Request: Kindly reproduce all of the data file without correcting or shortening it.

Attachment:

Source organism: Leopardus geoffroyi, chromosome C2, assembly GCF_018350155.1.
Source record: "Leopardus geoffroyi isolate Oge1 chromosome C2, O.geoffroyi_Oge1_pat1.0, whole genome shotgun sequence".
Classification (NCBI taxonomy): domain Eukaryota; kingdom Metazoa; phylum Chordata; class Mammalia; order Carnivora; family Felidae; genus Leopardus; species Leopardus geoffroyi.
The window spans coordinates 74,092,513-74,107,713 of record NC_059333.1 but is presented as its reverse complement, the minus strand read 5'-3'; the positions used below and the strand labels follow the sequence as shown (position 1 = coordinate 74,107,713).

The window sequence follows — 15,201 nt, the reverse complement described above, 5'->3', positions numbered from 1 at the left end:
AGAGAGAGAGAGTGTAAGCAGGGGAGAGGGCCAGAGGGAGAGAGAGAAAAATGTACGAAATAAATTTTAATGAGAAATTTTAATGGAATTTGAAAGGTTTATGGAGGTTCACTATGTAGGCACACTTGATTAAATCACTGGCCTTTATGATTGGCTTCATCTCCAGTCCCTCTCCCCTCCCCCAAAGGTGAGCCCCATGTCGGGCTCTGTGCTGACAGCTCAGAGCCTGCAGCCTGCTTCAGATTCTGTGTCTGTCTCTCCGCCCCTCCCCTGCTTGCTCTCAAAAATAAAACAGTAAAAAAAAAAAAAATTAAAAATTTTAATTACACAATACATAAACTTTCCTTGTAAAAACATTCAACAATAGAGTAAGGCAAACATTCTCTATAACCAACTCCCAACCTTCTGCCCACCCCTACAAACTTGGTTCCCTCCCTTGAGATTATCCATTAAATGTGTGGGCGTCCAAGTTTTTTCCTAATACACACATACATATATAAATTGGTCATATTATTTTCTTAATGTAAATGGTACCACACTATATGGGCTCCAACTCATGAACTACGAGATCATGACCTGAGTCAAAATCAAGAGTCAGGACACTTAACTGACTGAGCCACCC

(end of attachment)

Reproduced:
Source organism: Leopardus geoffroyi, chromosome C2, assembly GCF_018350155.1.
Source record: "Leopardus geoffroyi isolate Oge1 chromosome C2, O.geoffroyi_Oge1_pat1.0, whole genome shotgun sequence".
Classification (NCBI taxonomy): domain Eukaryota; kingdom Metazoa; phylum Chordata; class Mammalia; order Carnivora; family Felidae; genus Leopardus; species Leopardus geoffroyi.
The window spans coordinates 74,092,513-74,107,713 of record NC_059333.1 but is presented as its reverse complement, the minus strand read 5'-3'; the positions used below and the strand labels follow the sequence as shown (position 1 = coordinate 74,107,713).

The window sequence follows — 15,201 nt, the reverse complement described above, 5'->3', positions numbered from 1 at the left end:
AGAGAGAGAGAGTGTAAGCAGGGGAGAGGGCCAGAGGGAGAGAGAGAAAAATGTACGAAATAAATTTTAATGAGAAATTTTAATGGAATTTGAAAGGTTTATGGAGGTTCACTATGTAGGCACACTTGATTAAATCACTGGCCTTTATGATTGGCTTCATCTCCAGTCCCTCTCCCCTCCCCCAAAGGTGAGCCCCATGTCGGGCTCTGTGCTGACAGCTCAGAGCCTGCAGCCTGCTTCAGATTCTGTGTCTGTCTCTCCGCCCCTCCCCTGCTTGCTCTCAAAAATAAAACAGTAAAAAAAAAAAAAATTAAAAATTTTAATTACACAATACATAAACTTTCCTTGTAAAAACATTCAACAATAGAGTAAGGCAAACATTCTCTATAACCAACTCCCAACCTTCTGCCCACCCCTACAAACTTGGTTCCCTCCCTTGAGATTATCCATTAAATGTGTGGGCGTCCAAGTTTTTTCCTAATACACACATACATATATAAATTGGTCATATTATTTTCTTAATGTAAATGGTACCACACTATATGGGCTCCAACTCATGAACTACGAGATCATGACCTGAGTCAAAATCAAGAGTCAGGACACTTAACTGACTGAGCCACCC